Tips for camping with a tiny baby

We spent last week in a yurt in Lanzarote. It’s a trip we’ve made before; I’m normally not a fan of returning to the same spot – there are just so many places I want to visit – but Finca de Arrieta is different. It is the perfect location to relax as a family, and when we were mulling over ideas for a winter sun escape with our newest addition we really couldn’t think of anywhere better.

Of course as often happens when travelling things didn’t quite go to plan… Lanzarote was still beautiful, the yurts were still awesome, but the weather did not play ball. I’d scanned the forecast before we left and refused to believe that it could be quite as bad as the iPhone predicted, but it turned out it was spot on. Grey, cold and rainy for the majority of the trip.

We didn’t let it ruin our holiday – though there was rather more exploring and rather less relaxing on the beach than we’d planned. It did however feel rather more like camping than it has done before (albeit very much of the glamping variety), and put our level of preparedness to the test. Given that we’re in the process of gearing up for a two month adventure around Europe in the campervan this Spring the lessons we learnt will come in very handy…

Pack more clothes than you think you’ll use

This isn’t normally an issue for me – I am not very good at packing light, so ordinarily I come back with lots of clothes unworn resolving to bring less next time I travel. When the clothes in question are for a four month old baby, however, less is most definitely not more. We seemed to have an almost daily nappy explosion, and whilst we could wash clothes, drying them outside was a bit trickier given the damp weather. Seeing as Orson’s clothes are so tiny anyway I will be making sure I bring considerably more outfits along for him than the rest of us when we set off in the van. And given that we’ll be starting his weaning journey whilst we’re on the road this will be even more essential!

Remember any special products that they need

More things to take up space in the luggage, but don’t count on being able to find the products that you trust for your baby’s skin when you’re travelling – particularly if you’re abroad, but just as likely to be a problem if you’re off the beaten track in the UK. Orson has particularly sensitive skin so there are only a handful of products that don’t bring him out in a rash. I thought we’d be able to get away with using regular non-bio washing liquid for his clothes, but it wasn’t nearly as gentle as the eco product we normally use. We also hadn’t brought enough wipes for the week, thinking that we’d be able to pick something up there – but everything in the supermarkets was full of chemicals. Reusable wipes would perhaps have been a better option, but the challenge of how to wash and dry them still remains…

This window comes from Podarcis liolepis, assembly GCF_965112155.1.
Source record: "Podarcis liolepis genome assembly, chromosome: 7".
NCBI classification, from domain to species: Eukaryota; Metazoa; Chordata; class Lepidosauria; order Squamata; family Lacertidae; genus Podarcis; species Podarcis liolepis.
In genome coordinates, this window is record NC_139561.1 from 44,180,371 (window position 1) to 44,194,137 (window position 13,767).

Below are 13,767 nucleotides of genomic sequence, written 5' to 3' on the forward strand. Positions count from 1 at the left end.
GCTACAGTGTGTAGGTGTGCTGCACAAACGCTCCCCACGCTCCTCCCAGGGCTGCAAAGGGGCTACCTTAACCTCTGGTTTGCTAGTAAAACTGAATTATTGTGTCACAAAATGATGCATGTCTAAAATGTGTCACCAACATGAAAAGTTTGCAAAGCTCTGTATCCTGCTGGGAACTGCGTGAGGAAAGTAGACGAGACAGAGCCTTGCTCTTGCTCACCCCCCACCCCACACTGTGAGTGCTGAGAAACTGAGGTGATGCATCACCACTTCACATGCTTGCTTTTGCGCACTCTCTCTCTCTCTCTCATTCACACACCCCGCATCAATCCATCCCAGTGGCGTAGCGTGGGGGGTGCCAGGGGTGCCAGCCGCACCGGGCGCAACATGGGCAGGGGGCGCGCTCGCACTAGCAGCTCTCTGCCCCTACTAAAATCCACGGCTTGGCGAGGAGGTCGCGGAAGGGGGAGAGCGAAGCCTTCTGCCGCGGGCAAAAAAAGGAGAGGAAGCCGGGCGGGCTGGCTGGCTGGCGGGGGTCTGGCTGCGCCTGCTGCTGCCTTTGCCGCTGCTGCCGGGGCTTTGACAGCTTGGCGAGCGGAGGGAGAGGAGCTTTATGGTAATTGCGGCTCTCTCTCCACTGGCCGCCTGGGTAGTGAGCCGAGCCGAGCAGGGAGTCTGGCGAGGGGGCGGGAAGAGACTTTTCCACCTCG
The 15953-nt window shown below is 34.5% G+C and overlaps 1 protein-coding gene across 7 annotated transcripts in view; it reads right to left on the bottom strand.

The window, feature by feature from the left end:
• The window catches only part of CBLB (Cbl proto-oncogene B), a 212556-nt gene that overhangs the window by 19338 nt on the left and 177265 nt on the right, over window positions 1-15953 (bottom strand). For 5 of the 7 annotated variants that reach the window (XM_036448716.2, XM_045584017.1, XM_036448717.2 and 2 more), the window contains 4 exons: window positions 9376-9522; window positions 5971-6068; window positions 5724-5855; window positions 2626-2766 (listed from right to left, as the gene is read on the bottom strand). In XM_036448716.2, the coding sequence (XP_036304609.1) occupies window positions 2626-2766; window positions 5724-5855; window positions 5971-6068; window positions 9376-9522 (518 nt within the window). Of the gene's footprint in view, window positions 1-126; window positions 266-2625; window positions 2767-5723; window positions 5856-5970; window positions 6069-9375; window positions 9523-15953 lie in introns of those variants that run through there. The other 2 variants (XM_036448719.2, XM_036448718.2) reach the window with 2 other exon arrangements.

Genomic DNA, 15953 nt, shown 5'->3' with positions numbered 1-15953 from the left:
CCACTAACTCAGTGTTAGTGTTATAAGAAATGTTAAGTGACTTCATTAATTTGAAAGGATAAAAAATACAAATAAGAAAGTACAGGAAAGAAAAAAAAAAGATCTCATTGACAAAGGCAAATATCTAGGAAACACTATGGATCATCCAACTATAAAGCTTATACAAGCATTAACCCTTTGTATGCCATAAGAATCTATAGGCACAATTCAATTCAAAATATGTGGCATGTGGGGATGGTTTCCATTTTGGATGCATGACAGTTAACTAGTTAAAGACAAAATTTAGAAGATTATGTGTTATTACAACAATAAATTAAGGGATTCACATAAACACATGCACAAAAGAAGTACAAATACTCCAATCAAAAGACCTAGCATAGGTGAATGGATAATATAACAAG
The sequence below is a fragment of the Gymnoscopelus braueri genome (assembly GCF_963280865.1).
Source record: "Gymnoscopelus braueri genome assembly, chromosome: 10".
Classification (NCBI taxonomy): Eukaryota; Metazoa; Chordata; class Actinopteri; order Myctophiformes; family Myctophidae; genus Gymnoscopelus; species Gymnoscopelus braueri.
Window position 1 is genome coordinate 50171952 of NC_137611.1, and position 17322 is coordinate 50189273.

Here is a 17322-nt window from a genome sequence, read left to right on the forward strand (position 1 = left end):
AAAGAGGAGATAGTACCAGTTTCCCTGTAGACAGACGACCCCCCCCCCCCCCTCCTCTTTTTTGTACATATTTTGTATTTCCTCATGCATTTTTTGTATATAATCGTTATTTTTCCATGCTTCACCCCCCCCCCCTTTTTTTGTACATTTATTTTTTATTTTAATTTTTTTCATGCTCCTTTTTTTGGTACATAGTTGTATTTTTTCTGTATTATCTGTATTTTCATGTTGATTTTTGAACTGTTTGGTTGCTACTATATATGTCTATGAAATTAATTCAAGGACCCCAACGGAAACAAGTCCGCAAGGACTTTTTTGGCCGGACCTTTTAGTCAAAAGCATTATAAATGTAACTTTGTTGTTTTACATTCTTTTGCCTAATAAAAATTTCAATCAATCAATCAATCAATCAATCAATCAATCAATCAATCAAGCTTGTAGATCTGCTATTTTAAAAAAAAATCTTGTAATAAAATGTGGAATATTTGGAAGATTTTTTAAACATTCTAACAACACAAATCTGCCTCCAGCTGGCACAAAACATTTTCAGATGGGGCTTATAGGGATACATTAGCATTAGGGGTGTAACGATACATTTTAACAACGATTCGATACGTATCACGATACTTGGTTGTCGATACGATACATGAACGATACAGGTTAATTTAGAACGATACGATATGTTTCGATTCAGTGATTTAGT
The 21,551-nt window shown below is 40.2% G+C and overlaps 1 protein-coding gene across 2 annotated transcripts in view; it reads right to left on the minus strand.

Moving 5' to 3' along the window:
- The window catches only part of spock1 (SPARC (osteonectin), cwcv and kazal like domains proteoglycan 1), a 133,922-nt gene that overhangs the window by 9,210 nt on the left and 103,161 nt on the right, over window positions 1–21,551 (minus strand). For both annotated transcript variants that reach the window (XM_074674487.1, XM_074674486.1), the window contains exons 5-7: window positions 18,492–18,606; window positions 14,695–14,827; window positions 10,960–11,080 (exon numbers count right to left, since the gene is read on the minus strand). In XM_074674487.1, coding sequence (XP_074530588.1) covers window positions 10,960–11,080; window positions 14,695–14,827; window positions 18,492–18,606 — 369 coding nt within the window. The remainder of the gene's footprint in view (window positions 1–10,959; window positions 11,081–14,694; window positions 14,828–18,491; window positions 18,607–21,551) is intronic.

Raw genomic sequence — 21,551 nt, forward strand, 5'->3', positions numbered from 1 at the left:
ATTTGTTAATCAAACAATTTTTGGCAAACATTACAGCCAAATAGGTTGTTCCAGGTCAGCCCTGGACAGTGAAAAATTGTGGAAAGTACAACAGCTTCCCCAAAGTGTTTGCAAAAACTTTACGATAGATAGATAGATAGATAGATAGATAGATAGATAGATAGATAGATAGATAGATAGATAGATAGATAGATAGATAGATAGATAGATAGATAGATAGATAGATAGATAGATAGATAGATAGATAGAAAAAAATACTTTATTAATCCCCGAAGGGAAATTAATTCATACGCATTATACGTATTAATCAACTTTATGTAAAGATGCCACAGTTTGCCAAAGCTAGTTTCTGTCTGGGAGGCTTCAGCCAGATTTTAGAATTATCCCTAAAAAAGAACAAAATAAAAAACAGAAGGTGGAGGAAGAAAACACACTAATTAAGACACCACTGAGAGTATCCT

Bring somewhere for your baby to sit

Orson still spends an awful lot of time in the sling, and babywearing was absolutely essential for most of our trip, but there were times when we really wanted somewhere to put him down where he would be safe and still feel part of whatever was going on. We’d decided at the last minute to bring our bouncy chair and we were really glad we did.



Think carefully about sleeping arrangements

There was plenty of space in the yurt for a travel cot, but given that it was so chilly this really didn’t feel like an option for such a tiny baby. He still feels a bit too small for me to comfortably co-sleep with him too – especially when I needed to be wrapped up against the cold! So I was really glad we’d packed our Sleepyhead (we put in in a bag with the bouncy chair for the plane and together they went under the baby’s special luggage allowance). It meant Orson could be right next to me but had his own safe sleeping surface, with the added benefit that it was nice and familiar in the rather unusual surroundings.

Pack a hot water bottle

This one was definitely not top of our list for a week in Lanzarote, but after we discovered some stashed away in the yurt we found it was invaluable for settling Orson down to sleep. It got really chilly at night – and if you’re camping in the UK that is likely to be the case all year round. I had at the last minute packed Orson’s winter weight sleeping back just in case (it’s a gorgeous merino one that keeps him cosy without sweating) so I wasn’t all that worried about him getting cold during the night. However the process of transferring him from boob to bed almost invariably woke him up when the bed itself was so cold. I would not recommend putting a hot water bottle in bed with a baby whilst they sleep, but using one to warm his Sleepyhead for ten minutes or so before I laid him down was a revelation! Add to that the general benefits of sleeping in cool, fresh air whilst wrapped up warm and we all ended up getting considerably more rest than we do at home.

I’m sure there are plenty more things that will come to mind as we prepare for our campervan adventure, but it’s reassuring to have experience to draw on rather than leaping completely into the unknown! I’d love to hear your tips too if you’ve travelled with a tiny baby – please share them in the comments 🙂

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